On the flip side, Swick has very quick hands and would be a good fighter to test Akiyama's striking, showing us whether or not Akiyama has made any improvements since losing to Vitor Belfort at UFC 133.

Brian Ebersole

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    Maybe it's because he's fun to watch, maybe it's because he shaves his chest hair into an arrow, but fans are starting to take notice of Brian Ebersole and he's only had two fights in the UFC.

    Ebersole is a tough guy, with loads of experience and he's good in all areas.

    He's a durable opponent who can test Akiyama anywhere the fight goes and, considering that both men are fan favorites, the fight would have quite a bit of hype around it.

Dan Hardy

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    A fight with Dan Hardy is one of the most marketable options on this list and it might also be the fight that makes the most sense.

    Hardy is on a four-fight losing skid and Akiyama has lost three in a row.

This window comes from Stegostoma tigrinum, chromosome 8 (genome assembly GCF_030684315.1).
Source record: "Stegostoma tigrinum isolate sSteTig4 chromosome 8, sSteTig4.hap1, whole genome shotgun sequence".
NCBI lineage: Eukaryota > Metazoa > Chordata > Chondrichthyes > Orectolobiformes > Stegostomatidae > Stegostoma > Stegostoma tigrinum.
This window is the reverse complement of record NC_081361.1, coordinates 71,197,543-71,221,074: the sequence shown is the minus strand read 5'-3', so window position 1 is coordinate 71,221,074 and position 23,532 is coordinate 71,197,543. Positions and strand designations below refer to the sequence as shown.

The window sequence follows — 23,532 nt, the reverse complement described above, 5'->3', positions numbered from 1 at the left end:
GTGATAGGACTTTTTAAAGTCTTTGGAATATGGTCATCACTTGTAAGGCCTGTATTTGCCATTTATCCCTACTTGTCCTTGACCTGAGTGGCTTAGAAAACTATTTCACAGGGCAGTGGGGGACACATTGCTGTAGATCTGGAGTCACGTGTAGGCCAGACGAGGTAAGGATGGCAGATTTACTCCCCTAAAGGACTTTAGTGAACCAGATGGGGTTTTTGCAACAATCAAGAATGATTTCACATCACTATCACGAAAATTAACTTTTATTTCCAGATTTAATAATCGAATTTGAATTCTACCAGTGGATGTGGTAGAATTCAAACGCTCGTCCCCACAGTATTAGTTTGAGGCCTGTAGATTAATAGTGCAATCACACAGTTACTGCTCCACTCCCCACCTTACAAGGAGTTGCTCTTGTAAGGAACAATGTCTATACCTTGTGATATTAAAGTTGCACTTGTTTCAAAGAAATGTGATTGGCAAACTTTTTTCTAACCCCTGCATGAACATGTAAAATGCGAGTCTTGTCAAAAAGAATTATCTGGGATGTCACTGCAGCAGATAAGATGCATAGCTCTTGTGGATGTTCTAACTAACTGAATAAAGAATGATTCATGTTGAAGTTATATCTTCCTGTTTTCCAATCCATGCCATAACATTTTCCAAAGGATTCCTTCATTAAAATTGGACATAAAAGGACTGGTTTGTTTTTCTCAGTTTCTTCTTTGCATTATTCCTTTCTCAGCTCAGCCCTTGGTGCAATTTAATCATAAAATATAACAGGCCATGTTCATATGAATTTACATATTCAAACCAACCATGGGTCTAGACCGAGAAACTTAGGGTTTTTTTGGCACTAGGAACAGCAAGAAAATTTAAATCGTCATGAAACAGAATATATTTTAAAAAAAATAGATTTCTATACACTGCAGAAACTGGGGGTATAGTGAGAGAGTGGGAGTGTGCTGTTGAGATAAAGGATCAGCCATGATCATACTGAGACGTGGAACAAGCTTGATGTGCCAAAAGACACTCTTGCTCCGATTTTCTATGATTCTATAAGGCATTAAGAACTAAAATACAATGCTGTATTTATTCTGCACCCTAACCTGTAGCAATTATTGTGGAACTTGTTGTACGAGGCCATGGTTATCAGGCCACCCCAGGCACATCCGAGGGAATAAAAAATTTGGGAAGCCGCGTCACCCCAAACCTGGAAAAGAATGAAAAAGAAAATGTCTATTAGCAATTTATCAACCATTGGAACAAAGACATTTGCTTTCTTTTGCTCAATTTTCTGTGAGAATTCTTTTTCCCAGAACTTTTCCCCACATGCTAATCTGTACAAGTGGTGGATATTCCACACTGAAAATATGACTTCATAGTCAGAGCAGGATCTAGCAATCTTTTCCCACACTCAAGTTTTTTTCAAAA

Both men are in dire need of a victory and so a "Winner keeps his job loser gets cut" kind of fight would be a good idea.

    It's a good matchup for Akiyama, also, considering that he is a judo expert and Hardy is known for having awful takedown defense.

    Akiyama has also shown that he likes to stand and bang on occasion, which is what Hardy loves to do. This one definitely has the potential to be a stand-and-bang brawl too.

Dong Hyun Kim

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    Dong Hyun Kim and Akiyama are both judo specialists and that's what I like the most about this fight.

    It's a rarity that we get to see two really good judo practitioners go at it in MMA, but judo is an awesome martial art, so it would be nice to see it put on display more often.

    The UFC is currently planning an event in Japan and this bout would be perfect for the main card.

    Kim is South Korean and Akiyama is Japanese, so both men have a lot of fans over in Asia.

    Andrew Barr is a Featured Columnist for Bleacherreport.com. For updates on what's happening in the world of MMA, follow him on Twitter http://twitter.com/#!/AndrewBarr8